22nd July 1987 Donald Smith, the tenant of 36 Ashmead (since 1980) is arrested and interviewed by Detective Constables Ken Forster and Ernie Carr.
26th July 1987 Donald Smith is charged
28th July 1987 Sidney Cooke is again questioned over two days and confesses to his involvement in the death of Jason Swift. Cooke claims he was invited to a “gang bang” by Robert Oliver, Lennie Smith brought Jason to the flat, and there were six men in total present.
3rd August 1987 Sidney Cooke, having completed his sentence for the Dirty Dozen offences, is released. Immediately arrested outside the prison gates he is charged (along with Robert Oliver) with the murder of Jason Swift and immediately remanded back into custody.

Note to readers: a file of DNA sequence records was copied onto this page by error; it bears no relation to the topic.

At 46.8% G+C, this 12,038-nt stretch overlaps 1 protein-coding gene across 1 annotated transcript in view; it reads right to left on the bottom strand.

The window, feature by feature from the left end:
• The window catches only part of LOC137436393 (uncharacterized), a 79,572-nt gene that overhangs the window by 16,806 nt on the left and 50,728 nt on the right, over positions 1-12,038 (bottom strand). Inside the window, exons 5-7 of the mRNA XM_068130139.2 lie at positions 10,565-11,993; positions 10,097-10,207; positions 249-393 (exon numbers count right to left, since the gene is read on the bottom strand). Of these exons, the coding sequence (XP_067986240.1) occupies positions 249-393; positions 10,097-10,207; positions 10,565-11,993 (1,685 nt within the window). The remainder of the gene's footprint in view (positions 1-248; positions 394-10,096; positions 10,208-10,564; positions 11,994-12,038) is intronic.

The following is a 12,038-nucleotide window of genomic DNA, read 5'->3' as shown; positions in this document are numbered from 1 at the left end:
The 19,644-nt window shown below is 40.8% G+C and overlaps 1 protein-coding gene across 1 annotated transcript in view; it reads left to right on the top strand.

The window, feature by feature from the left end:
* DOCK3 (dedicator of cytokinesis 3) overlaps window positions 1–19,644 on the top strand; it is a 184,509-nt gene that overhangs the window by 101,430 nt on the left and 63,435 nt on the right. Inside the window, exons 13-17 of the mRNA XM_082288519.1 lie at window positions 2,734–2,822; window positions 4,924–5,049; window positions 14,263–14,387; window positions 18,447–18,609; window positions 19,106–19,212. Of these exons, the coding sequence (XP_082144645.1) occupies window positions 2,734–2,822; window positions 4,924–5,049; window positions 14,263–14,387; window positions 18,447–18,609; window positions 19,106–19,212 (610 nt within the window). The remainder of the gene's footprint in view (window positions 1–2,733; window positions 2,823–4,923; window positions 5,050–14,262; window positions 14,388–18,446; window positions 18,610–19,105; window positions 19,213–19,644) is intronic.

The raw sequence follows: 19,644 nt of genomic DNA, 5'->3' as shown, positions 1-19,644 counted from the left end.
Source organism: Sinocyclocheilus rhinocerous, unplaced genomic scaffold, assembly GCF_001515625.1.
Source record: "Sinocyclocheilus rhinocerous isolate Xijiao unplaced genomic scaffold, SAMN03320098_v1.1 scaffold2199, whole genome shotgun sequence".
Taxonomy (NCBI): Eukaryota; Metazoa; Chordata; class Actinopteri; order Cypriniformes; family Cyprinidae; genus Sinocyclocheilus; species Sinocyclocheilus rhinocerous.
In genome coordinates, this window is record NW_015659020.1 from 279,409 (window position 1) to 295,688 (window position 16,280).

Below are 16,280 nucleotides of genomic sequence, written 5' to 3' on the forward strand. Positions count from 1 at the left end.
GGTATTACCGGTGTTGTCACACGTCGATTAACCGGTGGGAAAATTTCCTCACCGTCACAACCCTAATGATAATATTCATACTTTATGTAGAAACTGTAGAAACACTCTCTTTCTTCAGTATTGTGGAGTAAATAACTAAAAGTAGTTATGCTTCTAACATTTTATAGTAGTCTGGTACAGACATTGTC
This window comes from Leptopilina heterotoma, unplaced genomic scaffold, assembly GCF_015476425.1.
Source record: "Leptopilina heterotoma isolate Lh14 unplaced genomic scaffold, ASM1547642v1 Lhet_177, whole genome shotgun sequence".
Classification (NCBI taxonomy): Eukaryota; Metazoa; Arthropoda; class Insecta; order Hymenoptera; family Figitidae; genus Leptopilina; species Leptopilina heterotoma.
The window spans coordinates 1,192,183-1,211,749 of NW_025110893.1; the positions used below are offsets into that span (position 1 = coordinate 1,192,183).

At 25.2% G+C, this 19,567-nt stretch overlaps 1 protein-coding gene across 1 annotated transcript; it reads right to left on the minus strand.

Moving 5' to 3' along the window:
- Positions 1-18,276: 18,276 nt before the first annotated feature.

6th Aug 1987 Lennie Smith is again interviewed. he tells police he had been picked up as a rent boy by both Sidney Cooke and Donald Smith but flatly refused to discuss Jason Swift, answering each question with “no comment”.
28th Sept 1987 Robert Oliver pleads guilty to a charge arising out of the Brent inquiry and is given a three months prison sentence.
23rd Oct 1987 Lennie Smith, having completed his sentence for the “dirty dozen” offences, is released from prison. Immediately arrested outside the prison gates he is charged with the murder of Jason Swift on the following day and remanded back into custody until trial.
15th Feb 1988 Committal proceedings commence against Sidney Cooke, Robert Oliver, Leslie Bailey, Lennie Smith and Donald Smith, lasting for three days and then adjourned till April.